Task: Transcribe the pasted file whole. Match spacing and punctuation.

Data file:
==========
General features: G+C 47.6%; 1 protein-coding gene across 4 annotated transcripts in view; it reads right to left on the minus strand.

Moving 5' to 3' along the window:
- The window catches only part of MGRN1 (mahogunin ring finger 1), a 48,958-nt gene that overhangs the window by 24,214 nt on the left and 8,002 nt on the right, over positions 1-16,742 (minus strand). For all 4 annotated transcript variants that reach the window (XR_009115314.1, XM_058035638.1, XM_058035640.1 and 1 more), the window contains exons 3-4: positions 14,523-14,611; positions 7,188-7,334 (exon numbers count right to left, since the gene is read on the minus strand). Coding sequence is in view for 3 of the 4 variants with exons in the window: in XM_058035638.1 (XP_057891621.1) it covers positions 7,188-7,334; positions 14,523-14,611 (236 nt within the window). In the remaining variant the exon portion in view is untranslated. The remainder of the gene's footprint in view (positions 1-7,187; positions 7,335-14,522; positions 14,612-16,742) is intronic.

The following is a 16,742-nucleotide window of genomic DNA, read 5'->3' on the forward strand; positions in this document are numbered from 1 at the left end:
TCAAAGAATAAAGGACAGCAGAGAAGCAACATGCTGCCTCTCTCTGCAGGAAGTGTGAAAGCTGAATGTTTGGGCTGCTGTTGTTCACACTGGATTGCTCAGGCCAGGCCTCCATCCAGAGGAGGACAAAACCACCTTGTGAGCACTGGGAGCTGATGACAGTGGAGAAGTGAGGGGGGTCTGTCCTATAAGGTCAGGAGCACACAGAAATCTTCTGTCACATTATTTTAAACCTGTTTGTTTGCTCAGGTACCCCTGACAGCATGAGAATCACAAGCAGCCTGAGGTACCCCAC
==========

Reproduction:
General features: G+C 47.6%; 1 protein-coding gene across 4 annotated transcripts in view; it reads right to left on the minus strand.

Moving 5' to 3' along the window:
- The window catches only part of MGRN1 (mahogunin ring finger 1), a 48,958-nt gene that overhangs the window by 24,214 nt on the left and 8,002 nt on the right, over positions 1-16,742 (minus strand). For all 4 annotated transcript variants that reach the window (XR_009115314.1, XM_058035638.1, XM_058035640.1 and 1 more), the window contains exons 3-4: positions 14,523-14,611; positions 7,188-7,334 (exon numbers count right to left, since the gene is read on the minus strand). Coding sequence is in view for 3 of the 4 variants with exons in the window: in XM_058035638.1 (XP_057891621.1) it covers positions 7,188-7,334; positions 14,523-14,611 (236 nt within the window). In the remaining variant the exon portion in view is untranslated. The remainder of the gene's footprint in view (positions 1-7,187; positions 7,335-14,522; positions 14,612-16,742) is intronic.

The following is a 16,742-nucleotide window of genomic DNA, read 5'->3' on the forward strand; positions in this document are numbered from 1 at the left end:
TCAAAGAATAAAGGACAGCAGAGAAGCAACATGCTGCCTCTCTCTGCAGGAAGTGTGAAAGCTGAATGTTTGGGCTGCTGTTGTTCACACTGGATTGCTCAGGCCAGGCCTCCATCCAGAGGAGGACAAAACCACCTTGTGAGCACTGGGAGCTGATGACAGTGGAGAAGTGAGGGGGGTCTGTCCTATAAGGTCAGGAGCACACAGAAATCTTCTGTCACATTATTTTAAACCTGTTTGTTTGCTCAGGTACCCCTGACAGCATGAGAATCACAAGCAGCCTGAGGTACCCCAC